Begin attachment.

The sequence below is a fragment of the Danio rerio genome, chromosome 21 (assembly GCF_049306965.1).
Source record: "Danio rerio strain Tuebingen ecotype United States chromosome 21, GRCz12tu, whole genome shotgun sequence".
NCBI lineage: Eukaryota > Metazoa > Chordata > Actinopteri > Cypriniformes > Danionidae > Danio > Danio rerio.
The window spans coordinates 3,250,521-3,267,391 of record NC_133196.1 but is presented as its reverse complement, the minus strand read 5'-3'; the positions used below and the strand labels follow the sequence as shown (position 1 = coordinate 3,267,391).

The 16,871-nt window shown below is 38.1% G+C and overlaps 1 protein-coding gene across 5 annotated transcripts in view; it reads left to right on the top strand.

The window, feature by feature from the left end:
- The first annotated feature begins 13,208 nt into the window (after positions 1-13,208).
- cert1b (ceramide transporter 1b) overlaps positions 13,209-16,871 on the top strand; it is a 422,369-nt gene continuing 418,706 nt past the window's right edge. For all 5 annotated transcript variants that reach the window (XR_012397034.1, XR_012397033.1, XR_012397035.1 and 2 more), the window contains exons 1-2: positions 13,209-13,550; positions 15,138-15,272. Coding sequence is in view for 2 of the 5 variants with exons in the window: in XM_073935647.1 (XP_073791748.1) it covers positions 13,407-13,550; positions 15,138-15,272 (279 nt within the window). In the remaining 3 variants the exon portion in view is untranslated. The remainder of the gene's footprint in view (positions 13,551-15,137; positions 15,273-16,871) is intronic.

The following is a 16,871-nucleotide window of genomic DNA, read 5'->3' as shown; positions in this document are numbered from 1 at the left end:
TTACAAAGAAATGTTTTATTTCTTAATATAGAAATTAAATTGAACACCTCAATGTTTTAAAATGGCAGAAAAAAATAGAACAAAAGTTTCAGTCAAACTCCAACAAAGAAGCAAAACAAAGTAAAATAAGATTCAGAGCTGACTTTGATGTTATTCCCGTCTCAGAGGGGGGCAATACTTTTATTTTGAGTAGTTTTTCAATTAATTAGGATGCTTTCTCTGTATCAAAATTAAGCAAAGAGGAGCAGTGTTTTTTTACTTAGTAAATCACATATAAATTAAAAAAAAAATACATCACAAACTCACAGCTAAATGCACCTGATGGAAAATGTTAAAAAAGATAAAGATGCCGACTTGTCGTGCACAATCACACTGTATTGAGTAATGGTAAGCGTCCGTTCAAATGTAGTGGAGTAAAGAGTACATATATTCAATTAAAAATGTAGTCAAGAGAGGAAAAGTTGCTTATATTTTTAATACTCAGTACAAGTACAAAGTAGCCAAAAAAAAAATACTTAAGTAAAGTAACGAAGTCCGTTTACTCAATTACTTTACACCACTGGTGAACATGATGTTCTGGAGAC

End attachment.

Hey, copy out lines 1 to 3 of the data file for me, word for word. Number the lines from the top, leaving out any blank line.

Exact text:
The sequence below is a fragment of the Danio rerio genome, chromosome 21 (assembly GCF_049306965.1).
Source record: "Danio rerio strain Tuebingen ecotype United States chromosome 21, GRCz12tu, whole genome shotgun sequence".
NCBI lineage: Eukaryota > Metazoa > Chordata > Actinopteri > Cypriniformes > Danionidae > Danio > Danio rerio.